Sunday, July 21, 2013

Colorado Secede: Northern Counties May Form 51st State

Colorado Secede: Northern Counties May Form 51st State

Will the American flag soon need to be altered? Adding a 51st star to Old Glory may be a possibility if counties in northern Colorado are able to secede from the state.
Ten of the state’s rural counties – Cheyenne, Kit Carson, Lincoln, Logan, Morgan, Phillips, Sedgwick, Washington, Weld, and Yuma – are petitioning for a November ballot proposal to secede from Colorado and create North Colorado. Though during a recent meeting in Washington County, some voiced their opinions for a less costly alternative.
Dubbed the “Phillips County Plan” because of its submission by Phillips County administrator Randy Schafer during the Monday meeting, the plan would seek better representation for the rural areas of North and Northeastern Colorado in the House and Senate. Currently the Colorado General Assembly bases its decisions on population, not area. However if the state legislature does not approve the plan, the counties could look into a citizens initiative to reach the same goal.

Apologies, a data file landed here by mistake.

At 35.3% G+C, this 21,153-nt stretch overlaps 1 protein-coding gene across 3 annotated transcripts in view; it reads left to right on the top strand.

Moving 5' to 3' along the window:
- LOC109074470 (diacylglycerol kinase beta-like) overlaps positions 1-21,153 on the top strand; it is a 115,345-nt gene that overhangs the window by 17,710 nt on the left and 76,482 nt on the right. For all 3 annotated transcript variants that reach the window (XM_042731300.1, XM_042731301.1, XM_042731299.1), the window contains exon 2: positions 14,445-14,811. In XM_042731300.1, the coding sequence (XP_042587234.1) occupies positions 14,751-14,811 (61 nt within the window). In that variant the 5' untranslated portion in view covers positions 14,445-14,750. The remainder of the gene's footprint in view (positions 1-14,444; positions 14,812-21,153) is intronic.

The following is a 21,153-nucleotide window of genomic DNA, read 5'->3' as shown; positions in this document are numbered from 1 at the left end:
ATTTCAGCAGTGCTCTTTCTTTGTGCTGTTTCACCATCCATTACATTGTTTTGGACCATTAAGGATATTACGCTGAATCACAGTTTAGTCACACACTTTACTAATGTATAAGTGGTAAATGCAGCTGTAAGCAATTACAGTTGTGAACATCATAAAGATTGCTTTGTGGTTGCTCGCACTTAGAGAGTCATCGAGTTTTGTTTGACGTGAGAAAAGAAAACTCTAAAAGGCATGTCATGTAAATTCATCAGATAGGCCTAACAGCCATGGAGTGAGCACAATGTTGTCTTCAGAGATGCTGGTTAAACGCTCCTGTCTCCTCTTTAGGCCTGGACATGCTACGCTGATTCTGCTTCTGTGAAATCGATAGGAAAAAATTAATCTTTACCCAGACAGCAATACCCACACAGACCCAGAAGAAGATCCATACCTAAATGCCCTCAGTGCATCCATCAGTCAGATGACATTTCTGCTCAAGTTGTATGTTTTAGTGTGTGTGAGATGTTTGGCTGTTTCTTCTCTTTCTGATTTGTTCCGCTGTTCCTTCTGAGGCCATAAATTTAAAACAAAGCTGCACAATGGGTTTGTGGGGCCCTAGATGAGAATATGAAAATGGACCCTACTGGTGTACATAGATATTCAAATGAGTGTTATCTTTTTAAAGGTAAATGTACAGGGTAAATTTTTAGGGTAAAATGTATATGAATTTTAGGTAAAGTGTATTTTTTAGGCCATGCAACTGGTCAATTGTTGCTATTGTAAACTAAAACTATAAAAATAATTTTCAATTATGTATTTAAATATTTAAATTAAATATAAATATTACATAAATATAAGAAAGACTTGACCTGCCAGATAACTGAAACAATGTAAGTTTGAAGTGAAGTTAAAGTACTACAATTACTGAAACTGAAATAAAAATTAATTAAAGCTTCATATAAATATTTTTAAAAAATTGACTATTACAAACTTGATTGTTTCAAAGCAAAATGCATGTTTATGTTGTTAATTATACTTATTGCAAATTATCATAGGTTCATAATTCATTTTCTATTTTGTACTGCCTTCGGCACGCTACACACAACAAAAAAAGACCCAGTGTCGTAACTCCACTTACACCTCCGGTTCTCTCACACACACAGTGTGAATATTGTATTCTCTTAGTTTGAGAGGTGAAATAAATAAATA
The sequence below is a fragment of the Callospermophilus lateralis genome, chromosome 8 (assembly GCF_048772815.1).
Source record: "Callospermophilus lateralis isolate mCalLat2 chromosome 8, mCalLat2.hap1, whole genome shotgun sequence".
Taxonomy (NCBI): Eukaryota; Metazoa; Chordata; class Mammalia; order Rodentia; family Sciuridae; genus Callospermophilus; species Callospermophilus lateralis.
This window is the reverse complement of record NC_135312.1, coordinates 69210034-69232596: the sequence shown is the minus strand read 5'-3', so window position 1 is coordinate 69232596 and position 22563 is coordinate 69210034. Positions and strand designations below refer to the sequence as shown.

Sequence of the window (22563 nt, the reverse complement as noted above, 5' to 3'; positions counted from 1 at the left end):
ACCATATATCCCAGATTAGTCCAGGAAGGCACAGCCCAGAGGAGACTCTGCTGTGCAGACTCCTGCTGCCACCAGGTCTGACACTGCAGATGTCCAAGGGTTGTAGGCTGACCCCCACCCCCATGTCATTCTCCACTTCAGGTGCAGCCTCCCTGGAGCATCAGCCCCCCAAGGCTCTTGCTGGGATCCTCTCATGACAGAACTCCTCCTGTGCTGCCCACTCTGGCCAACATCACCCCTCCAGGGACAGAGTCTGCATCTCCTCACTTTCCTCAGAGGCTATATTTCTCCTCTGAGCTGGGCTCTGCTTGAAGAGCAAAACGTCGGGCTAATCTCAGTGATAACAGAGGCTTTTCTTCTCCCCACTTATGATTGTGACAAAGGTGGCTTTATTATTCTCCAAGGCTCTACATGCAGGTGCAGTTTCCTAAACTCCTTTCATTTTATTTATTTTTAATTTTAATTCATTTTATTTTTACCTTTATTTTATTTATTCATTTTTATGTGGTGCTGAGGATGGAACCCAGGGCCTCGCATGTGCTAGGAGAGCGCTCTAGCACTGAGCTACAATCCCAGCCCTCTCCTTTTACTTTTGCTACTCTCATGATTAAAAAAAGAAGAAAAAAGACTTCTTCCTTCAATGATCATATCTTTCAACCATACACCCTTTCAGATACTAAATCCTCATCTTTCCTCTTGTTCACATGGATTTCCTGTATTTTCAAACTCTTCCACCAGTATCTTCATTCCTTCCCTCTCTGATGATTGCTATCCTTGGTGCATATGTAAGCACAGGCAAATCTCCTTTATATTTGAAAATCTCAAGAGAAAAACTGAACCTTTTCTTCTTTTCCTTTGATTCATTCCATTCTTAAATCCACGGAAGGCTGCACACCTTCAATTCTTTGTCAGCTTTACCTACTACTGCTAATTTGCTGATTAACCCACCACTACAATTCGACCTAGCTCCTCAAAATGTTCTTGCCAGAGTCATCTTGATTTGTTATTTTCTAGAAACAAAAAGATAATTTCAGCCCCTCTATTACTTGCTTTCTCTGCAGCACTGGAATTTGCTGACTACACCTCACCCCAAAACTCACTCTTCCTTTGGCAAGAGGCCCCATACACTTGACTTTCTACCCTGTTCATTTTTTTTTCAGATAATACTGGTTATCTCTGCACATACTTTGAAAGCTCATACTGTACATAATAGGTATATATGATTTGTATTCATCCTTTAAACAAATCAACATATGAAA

Though the divide between the representation for the rural and urban areas of Colorado are evident, many citizens are concerned about the obstacles the counties would face in creating a new state. These include the cost of creating new statewide systems for the courts and law enforcement, highway funding, critical water agreements, as well as getting the approval of the United States Congress, the Colorado General Assembly, and voters. Even with these worries, Weld County commissioners would like to move forward with both the ballot to secede and the “Phillips County Plan.”
Whether it be better representation in the state, or the creation of a new state, the people of the rural communities want to be heard. Weld County Commissioner Sean Conway told CBS4 in Denver, “We need to figure out a way to re-enfranchise the people who feel politically disenfranchised now and ignored,”
The move toward a secession gained momentum with Weld County after state bills regarding rural energy, oil and gas development, and gun control were signed. Though this is not the first time some Coloradans have wanted to secede, this time the citizens are taking larger strides to achieve change.

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